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Why do picture colors vary from computer to computer, or when I print them?


I enter textile art into exhibitions. The first phase is with jpegs.
I have a PC and most of the galleries use Macs. When I tried on my PC
to make the jpeg image exactly match the colors in the original I was
really surprised how different this looked on a Mac it was way too
saturated and really I would have been better to leave the image alone.
How do I set up my monitor to look the same as a Mac without buying a
Mac? Can i set my desired gamma to 1.8 as Macs are, will this help or
just ruin my own monitors rendition. Is this gamma setting the
difference or are there other reasons.

First, let me say that I don’t believe that this is a Mac versus PC
thing at all.

I have two identical LCD monitors on my system, and even when I drag
a picture from one to the other, or better yet split it across both, I
can see color differences between the two.

The bottom line: color matching is really, really hard.

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I will say this about your gallery’s Macs: they’ve probably invested
in higher quality monitors, and perhaps even taken the time to
calibrate them.

And calibration is the key.

As I said, my two otherwise identical monitors display colors that
are slightly, but visibly, different. In my case, for the most part,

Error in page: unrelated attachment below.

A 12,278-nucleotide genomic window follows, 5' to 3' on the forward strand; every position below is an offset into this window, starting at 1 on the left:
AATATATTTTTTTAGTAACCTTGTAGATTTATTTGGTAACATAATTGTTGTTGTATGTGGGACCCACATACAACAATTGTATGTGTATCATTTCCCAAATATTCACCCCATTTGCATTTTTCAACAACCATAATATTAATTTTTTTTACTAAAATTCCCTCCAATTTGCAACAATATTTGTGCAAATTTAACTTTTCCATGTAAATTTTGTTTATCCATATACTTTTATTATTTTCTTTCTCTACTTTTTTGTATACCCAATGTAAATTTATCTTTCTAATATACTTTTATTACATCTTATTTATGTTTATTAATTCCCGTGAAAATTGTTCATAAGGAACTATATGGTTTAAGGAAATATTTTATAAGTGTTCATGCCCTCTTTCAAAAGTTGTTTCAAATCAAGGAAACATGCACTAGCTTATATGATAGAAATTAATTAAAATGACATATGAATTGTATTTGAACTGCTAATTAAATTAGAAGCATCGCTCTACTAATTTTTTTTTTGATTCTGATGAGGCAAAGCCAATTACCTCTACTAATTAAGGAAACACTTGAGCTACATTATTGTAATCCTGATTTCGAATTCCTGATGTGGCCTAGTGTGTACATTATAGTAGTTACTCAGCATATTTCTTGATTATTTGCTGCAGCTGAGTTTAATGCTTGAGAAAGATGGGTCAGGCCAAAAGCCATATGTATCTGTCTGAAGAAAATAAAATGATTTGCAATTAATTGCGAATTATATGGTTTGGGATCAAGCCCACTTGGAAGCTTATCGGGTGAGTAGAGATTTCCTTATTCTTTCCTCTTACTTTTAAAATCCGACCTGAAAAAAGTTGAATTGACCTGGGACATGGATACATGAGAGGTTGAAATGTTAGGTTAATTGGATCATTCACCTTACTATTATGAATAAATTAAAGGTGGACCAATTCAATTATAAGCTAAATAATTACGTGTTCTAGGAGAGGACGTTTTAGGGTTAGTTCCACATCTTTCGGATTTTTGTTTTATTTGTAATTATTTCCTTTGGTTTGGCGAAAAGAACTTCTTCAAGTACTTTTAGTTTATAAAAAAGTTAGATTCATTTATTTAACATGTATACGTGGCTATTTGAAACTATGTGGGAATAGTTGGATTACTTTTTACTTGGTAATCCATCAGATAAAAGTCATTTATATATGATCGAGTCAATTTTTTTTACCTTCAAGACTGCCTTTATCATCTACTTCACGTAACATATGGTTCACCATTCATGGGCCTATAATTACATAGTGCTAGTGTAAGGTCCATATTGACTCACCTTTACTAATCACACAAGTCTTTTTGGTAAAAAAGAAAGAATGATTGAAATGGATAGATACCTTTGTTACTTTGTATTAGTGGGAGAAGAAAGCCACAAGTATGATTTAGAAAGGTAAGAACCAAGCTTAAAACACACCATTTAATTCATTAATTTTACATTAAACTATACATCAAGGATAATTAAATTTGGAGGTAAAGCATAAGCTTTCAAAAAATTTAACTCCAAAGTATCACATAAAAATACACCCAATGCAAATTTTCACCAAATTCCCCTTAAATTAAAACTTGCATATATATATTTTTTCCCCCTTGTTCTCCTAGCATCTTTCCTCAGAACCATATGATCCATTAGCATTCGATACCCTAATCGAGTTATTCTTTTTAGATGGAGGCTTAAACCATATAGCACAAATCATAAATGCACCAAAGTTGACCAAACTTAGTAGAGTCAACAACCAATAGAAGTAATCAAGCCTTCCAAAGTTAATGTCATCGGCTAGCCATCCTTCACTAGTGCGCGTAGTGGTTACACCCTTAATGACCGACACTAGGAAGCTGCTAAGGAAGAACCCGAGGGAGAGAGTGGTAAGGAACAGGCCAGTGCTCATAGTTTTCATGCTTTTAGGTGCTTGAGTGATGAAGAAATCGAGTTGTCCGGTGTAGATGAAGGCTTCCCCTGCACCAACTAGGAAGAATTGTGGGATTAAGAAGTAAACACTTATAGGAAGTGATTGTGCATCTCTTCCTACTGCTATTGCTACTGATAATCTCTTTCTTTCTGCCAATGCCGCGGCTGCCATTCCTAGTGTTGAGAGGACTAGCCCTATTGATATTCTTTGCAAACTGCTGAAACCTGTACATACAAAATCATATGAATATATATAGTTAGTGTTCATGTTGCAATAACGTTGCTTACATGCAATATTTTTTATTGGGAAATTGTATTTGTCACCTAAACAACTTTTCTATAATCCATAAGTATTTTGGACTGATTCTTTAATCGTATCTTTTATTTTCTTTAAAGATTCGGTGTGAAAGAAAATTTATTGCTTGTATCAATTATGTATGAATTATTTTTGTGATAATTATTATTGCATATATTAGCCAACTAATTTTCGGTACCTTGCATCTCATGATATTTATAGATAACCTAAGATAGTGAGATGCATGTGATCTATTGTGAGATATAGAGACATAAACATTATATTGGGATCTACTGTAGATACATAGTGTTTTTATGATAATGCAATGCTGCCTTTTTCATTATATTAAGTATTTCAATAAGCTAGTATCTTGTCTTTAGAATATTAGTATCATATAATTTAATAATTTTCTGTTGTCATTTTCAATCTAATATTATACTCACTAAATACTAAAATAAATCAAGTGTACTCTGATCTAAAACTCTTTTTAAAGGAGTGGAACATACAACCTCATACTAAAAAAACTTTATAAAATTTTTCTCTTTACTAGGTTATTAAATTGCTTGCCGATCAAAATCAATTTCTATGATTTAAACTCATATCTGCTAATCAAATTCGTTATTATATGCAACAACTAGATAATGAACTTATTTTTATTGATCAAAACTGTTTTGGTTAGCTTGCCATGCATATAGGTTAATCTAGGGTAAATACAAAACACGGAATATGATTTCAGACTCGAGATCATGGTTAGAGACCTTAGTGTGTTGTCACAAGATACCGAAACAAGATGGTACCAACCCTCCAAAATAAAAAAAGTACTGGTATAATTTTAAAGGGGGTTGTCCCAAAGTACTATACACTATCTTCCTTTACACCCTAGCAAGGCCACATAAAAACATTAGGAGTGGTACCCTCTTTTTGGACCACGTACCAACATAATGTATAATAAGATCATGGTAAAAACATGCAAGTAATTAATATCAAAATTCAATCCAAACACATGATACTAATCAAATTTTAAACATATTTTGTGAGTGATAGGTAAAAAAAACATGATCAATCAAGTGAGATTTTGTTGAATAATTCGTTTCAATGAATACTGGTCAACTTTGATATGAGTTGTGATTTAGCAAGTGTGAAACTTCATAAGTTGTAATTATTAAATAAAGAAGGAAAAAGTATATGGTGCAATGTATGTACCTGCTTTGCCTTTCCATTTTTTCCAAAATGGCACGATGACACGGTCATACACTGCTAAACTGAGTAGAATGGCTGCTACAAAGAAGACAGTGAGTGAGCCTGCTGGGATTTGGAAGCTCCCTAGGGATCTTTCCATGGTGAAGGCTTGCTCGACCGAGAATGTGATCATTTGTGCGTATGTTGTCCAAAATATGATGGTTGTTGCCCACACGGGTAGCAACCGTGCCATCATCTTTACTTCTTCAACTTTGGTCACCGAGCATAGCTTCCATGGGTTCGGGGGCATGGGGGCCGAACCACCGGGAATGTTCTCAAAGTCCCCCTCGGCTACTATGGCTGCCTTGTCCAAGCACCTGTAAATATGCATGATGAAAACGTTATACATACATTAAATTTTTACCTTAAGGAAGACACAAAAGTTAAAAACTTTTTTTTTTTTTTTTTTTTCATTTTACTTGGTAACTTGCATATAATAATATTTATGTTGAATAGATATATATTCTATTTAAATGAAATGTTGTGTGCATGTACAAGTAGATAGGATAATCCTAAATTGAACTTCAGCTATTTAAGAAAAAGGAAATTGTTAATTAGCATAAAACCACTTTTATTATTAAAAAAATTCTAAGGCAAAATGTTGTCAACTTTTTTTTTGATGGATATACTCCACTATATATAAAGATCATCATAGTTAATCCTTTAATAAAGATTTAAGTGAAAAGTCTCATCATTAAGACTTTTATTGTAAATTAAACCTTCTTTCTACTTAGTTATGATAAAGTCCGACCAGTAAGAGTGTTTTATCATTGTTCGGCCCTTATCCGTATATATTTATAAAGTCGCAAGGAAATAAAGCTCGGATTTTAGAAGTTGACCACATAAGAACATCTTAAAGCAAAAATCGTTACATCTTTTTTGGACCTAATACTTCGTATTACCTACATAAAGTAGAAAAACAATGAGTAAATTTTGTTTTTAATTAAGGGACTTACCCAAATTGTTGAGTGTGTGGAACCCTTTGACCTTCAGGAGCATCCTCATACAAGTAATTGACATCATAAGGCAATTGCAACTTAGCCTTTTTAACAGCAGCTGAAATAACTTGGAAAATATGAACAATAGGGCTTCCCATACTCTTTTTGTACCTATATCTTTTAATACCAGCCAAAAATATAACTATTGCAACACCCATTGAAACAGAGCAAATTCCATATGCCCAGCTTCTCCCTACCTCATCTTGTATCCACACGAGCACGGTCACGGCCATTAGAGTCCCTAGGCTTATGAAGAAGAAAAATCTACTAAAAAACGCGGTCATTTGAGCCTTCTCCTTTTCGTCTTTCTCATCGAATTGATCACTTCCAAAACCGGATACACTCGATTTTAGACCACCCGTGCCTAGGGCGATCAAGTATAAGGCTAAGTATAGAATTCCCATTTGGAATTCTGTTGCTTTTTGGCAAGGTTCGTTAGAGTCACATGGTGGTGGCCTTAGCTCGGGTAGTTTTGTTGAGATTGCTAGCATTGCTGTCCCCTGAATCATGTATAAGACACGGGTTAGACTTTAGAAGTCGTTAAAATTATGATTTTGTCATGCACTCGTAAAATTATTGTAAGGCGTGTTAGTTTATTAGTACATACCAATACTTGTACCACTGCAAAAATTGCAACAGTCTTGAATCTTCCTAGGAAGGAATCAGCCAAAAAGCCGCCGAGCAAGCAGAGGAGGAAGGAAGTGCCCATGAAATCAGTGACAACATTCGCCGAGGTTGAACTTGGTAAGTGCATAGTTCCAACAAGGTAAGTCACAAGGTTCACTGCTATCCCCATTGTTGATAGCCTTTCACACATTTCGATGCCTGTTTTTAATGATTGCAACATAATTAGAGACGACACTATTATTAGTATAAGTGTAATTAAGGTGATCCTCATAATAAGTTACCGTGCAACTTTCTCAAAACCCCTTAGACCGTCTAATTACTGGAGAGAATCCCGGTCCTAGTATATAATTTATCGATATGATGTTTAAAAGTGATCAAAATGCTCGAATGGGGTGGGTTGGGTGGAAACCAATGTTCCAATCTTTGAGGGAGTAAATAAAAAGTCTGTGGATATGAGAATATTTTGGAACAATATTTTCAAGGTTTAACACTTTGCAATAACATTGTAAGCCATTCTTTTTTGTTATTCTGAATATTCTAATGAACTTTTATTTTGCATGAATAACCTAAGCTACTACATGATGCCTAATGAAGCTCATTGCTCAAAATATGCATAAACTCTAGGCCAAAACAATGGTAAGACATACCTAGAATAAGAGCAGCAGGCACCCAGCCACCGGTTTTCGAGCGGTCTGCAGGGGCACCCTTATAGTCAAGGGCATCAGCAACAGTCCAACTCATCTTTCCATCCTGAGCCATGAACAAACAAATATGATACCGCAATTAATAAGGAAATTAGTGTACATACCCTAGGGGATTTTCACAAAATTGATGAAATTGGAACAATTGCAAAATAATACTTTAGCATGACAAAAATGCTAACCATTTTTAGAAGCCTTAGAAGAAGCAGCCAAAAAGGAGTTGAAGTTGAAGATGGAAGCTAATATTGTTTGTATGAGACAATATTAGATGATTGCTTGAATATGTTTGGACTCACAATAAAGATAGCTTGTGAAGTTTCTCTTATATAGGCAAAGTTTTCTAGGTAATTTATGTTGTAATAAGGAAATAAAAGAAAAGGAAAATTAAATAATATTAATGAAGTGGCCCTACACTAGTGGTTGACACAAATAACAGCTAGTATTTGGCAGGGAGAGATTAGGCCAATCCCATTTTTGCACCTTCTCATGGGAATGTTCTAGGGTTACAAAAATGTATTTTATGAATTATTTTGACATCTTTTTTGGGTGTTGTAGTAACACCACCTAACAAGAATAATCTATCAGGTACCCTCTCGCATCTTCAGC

that’s not a big deal. The things I deal with rarely need that level of
color accuracy anyway. And as I sit here I’d be hard pressed to tell
you which one is “wrong”. My guess is that they both are, to some

“… my two otherwise identical monitors display
colors that are slightly, but visibly, different.”

The solution, were I to need it, would be to calibrate the monitors.
This is typically more than just gamma, it often involves several
settings that are often monitor and video card driver specific.

And I’ll readily admit that, for the most part, the specifics are
well beyond me.

There are actually several problems in getting things “right”.

One is to define “what’s right?”. I could get my monitors to match
each other, perhaps, by fiddling with all the controls and color
settings, but how do I know that those colors are indeed accurate? Just
like you, if I take a picture to someone else’s computer, how do I know
that the colors will show up the same there?

There are, in fact, devices that will let you calibrate your monitor
to a somewhat objective standard. You place these devices in front of your